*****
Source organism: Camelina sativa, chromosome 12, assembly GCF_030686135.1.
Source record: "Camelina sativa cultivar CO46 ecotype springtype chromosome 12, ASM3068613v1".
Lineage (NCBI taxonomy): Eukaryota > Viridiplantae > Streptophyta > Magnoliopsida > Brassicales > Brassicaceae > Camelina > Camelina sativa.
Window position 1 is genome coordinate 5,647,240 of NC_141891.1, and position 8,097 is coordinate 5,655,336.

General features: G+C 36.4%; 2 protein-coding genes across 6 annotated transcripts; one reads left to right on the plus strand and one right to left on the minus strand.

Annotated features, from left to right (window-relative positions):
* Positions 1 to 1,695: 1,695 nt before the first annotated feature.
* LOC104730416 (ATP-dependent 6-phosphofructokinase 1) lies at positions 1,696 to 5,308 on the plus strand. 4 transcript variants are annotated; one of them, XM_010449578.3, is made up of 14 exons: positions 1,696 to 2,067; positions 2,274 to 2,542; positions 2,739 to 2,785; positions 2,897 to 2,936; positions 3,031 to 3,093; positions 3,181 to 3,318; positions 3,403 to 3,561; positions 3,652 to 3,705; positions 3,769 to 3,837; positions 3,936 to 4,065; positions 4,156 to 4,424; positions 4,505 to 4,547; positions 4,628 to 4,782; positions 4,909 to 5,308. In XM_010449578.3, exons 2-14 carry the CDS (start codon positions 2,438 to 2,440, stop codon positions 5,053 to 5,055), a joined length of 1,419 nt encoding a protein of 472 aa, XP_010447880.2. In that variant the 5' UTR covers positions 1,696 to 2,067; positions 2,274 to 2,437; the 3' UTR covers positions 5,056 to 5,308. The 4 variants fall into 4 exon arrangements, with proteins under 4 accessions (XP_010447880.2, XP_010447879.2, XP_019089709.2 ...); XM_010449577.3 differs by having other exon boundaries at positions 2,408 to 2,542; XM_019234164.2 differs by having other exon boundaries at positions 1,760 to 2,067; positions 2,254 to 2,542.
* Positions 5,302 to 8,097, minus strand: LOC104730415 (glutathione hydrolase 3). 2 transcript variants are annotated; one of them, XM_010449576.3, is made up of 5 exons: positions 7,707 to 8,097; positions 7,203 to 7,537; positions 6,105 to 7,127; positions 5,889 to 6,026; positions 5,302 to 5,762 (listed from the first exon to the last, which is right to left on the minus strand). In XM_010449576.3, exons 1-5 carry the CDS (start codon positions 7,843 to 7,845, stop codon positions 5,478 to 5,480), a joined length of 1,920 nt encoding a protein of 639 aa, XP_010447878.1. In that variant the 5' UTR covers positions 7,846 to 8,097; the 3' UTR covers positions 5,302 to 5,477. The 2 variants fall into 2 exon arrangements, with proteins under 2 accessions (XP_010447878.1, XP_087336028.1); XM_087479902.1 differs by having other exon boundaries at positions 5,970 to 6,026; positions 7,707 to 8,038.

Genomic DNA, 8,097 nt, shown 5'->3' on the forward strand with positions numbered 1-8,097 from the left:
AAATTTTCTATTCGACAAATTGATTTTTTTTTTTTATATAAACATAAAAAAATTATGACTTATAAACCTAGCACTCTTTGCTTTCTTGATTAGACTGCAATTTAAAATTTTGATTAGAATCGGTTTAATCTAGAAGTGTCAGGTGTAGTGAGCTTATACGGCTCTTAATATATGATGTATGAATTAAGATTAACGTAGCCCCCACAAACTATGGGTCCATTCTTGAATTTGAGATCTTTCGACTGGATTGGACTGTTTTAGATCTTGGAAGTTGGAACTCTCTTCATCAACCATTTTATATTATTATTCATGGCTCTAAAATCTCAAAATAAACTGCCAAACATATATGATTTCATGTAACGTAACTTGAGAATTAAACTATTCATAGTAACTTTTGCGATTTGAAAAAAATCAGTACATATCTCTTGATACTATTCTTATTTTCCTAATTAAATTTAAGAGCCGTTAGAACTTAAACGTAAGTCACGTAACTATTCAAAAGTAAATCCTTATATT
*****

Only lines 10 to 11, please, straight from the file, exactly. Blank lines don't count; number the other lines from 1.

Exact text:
Genomic DNA, 8,097 nt, shown 5'->3' on the forward strand with positions numbered 1-8,097 from the left:
AAATTTTCTATTCGACAAATTGATTTTTTTTTTTTATATAAACATAAAAAAATTATGACTTATAAACCTAGCACTCTTTGCTTTCTTGATTAGACTGCAATTTAAAATTTTGATTAGAATCGGTTTAATCTAGAAGTGTCAGGTGTAGTGAGCTTATACGGCTCTTAATATATGATGTATGAATTAAGATTAACGTAGCCCCCACAAACTATGGGTCCATTCTTGAATTTGAGATCTTTCGACTGGATTGGACTGTTTTAGATCTTGGAAGTTGGAACTCTCTTCATCAACCATTTTATATTATTATTCATGGCTCTAAAATCTCAAAATAAACTGCCAAACATATATGATTTCATGTAACGTAACTTGAGAATTAAACTATTCATAGTAACTTTTGCGATTTGAAAAAAATCAGTACATATCTCTTGATACTATTCTTATTTTCCTAATTAAATTTAAGAGCCGTTAGAACTTAAACGTAAGTCACGTAACTATTCAAAAGTAAATCCTTATATT